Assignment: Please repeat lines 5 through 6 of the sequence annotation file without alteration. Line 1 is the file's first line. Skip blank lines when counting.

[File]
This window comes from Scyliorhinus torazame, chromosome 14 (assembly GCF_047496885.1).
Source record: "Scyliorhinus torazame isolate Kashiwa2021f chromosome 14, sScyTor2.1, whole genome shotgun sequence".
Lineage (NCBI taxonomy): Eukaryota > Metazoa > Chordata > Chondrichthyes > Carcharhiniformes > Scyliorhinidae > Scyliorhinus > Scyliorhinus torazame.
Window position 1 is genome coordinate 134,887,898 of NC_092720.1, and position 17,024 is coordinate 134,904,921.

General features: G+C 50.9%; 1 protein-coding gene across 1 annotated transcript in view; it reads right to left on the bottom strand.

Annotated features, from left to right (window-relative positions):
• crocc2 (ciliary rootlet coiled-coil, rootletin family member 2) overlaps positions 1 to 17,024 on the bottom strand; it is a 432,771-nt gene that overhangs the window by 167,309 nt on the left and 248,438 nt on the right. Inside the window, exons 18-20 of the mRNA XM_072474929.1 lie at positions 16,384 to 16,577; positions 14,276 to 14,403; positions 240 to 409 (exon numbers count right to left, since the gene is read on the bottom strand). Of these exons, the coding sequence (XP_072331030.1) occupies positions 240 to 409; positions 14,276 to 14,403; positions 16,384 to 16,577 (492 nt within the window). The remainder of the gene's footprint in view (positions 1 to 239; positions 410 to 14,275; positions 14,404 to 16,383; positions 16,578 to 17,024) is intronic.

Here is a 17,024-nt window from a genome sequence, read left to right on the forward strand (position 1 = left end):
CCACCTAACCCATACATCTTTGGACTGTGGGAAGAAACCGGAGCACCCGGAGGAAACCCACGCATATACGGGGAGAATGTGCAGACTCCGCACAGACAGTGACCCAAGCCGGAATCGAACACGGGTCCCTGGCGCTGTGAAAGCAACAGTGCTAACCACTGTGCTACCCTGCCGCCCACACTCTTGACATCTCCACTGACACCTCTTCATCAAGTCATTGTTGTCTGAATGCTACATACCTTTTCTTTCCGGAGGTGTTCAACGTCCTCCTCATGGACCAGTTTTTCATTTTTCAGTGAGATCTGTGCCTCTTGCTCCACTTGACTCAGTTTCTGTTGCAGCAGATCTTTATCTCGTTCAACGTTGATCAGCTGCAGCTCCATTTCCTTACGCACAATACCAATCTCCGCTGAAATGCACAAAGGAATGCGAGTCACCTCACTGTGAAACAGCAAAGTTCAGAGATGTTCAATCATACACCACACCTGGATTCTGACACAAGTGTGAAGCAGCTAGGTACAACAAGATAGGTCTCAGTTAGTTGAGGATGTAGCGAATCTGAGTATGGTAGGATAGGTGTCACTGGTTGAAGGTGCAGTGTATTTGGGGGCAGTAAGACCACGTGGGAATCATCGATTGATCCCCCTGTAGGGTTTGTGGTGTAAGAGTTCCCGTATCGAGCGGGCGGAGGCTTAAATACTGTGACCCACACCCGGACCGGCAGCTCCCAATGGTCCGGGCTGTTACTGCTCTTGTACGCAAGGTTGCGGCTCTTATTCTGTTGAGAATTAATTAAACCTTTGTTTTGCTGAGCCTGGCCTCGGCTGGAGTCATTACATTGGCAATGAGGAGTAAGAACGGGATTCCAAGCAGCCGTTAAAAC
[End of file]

General features: G+C 50.9%; 1 protein-coding gene across 1 annotated transcript in view; it reads right to left on the bottom strand.

Annotated features, from left to right (window-relative positions):